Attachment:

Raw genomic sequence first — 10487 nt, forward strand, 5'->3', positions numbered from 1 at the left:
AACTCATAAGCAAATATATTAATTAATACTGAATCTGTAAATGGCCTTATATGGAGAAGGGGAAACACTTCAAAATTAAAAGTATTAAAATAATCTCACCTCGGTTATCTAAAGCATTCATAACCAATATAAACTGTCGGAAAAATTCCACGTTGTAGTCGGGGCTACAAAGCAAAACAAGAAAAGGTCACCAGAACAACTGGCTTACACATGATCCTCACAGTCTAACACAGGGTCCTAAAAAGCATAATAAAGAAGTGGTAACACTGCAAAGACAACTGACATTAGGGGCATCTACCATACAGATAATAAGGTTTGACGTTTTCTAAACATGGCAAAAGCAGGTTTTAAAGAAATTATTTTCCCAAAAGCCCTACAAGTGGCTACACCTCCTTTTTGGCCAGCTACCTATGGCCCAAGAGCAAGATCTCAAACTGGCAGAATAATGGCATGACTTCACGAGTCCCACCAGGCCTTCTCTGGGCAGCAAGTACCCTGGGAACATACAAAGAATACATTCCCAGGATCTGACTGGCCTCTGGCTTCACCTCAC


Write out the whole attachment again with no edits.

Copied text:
Raw genomic sequence first — 10487 nt, forward strand, 5'->3', positions numbered from 1 at the left:
AACTCATAAGCAAATATATTAATTAATACTGAATCTGTAAATGGCCTTATATGGAGAAGGGGAAACACTTCAAAATTAAAAGTATTAAAATAATCTCACCTCGGTTATCTAAAGCATTCATAACCAATATAAACTGTCGGAAAAATTCCACGTTGTAGTCGGGGCTACAAAGCAAAACAAGAAAAGGTCACCAGAACAACTGGCTTACACATGATCCTCACAGTCTAACACAGGGTCCTAAAAAGCATAATAAAGAAGTGGTAACACTGCAAAGACAACTGACATTAGGGGCATCTACCATACAGATAATAAGGTTTGACGTTTTCTAAACATGGCAAAAGCAGGTTTTAAAGAAATTATTTTCCCAAAAGCCCTACAAGTGGCTACACCTCCTTTTTGGCCAGCTACCTATGGCCCAAGAGCAAGATCTCAAACTGGCAGAATAATGGCATGACTTCACGAGTCCCACCAGGCCTTCTCTGGGCAGCAAGTACCCTGGGAACATACAAAGAATACATTCCCAGGATCTGACTGGCCTCTGGCTTCACCTCAC